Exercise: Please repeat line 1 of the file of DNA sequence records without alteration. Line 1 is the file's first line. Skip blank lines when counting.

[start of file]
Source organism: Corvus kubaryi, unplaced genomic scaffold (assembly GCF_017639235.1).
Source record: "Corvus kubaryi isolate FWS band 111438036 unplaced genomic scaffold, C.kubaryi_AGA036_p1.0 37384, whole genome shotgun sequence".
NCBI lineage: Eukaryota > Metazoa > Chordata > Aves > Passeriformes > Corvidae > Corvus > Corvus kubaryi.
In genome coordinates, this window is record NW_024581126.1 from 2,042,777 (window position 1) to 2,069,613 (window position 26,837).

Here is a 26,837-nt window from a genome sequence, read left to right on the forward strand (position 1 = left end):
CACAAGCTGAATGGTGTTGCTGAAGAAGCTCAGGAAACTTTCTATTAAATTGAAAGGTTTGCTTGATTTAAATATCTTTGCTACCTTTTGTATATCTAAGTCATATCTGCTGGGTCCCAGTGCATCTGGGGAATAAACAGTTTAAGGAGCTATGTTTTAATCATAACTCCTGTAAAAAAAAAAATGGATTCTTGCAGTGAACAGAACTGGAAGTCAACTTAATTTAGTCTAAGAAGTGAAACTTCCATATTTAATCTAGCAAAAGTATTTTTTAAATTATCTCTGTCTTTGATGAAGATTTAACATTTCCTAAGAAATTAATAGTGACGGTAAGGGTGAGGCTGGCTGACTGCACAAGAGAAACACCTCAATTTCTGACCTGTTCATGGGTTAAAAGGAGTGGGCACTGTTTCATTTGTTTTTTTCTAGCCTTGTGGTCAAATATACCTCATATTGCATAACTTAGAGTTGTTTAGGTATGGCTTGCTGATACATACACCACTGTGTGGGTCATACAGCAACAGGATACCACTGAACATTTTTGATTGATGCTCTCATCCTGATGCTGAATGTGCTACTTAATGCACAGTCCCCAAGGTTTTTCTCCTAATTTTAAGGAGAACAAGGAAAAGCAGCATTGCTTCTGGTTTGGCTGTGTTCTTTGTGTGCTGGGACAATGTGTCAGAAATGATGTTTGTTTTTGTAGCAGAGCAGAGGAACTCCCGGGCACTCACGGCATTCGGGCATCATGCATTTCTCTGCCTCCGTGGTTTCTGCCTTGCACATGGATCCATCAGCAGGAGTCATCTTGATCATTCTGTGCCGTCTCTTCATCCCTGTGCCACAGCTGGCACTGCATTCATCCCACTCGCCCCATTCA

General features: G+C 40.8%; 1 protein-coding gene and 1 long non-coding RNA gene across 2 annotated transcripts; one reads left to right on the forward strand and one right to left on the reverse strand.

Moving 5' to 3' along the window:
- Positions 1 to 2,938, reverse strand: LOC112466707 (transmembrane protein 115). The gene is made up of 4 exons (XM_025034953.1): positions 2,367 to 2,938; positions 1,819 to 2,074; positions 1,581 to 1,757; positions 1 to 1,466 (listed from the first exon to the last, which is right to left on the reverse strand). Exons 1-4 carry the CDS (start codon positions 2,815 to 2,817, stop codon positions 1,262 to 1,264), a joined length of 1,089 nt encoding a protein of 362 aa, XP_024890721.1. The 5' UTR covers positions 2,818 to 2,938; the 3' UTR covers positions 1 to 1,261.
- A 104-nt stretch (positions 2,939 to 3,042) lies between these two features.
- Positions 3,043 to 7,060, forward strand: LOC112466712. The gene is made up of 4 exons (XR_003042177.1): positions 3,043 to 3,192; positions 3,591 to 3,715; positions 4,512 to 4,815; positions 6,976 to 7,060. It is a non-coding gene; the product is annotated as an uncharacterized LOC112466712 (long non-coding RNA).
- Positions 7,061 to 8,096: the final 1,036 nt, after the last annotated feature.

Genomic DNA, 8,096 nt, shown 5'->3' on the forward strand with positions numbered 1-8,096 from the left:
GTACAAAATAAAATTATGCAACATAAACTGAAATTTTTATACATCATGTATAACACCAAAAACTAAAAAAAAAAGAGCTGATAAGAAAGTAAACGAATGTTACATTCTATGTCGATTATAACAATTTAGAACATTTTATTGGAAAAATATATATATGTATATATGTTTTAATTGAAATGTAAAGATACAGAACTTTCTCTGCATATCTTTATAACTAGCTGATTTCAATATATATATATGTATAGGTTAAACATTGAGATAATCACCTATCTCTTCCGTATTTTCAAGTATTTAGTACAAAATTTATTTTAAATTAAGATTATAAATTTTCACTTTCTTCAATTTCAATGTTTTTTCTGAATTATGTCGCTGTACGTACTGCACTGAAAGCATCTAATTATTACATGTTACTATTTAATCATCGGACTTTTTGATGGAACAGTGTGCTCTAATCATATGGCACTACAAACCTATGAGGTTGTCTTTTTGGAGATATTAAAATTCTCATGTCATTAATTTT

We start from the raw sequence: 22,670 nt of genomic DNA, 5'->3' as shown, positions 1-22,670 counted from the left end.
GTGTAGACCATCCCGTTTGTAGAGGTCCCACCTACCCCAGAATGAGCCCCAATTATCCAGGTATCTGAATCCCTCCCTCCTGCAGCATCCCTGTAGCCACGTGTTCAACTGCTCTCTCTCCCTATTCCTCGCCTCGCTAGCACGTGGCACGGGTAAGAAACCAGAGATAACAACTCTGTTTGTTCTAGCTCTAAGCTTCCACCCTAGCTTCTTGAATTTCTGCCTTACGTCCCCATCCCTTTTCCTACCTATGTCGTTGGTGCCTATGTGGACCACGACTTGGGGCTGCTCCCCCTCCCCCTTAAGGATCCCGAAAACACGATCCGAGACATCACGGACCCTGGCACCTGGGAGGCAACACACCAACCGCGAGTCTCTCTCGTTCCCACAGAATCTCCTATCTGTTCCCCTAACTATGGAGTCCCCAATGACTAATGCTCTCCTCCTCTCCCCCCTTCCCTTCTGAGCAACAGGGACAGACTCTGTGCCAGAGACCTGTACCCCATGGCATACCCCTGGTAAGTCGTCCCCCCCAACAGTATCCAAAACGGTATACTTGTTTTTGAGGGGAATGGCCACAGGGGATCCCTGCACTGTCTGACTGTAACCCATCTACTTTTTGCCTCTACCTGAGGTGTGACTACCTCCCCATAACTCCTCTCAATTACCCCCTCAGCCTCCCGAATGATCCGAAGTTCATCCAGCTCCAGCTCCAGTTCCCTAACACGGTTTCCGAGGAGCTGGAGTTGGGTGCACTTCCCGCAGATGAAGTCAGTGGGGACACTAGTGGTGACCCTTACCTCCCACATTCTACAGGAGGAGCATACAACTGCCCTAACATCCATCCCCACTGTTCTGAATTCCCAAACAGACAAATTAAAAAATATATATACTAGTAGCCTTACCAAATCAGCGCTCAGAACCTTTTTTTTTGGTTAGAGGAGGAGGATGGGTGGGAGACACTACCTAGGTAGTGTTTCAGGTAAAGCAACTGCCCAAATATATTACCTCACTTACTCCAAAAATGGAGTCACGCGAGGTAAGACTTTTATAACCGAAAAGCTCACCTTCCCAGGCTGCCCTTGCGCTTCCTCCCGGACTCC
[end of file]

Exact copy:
Source organism: Corvus kubaryi, unplaced genomic scaffold (assembly GCF_017639235.1).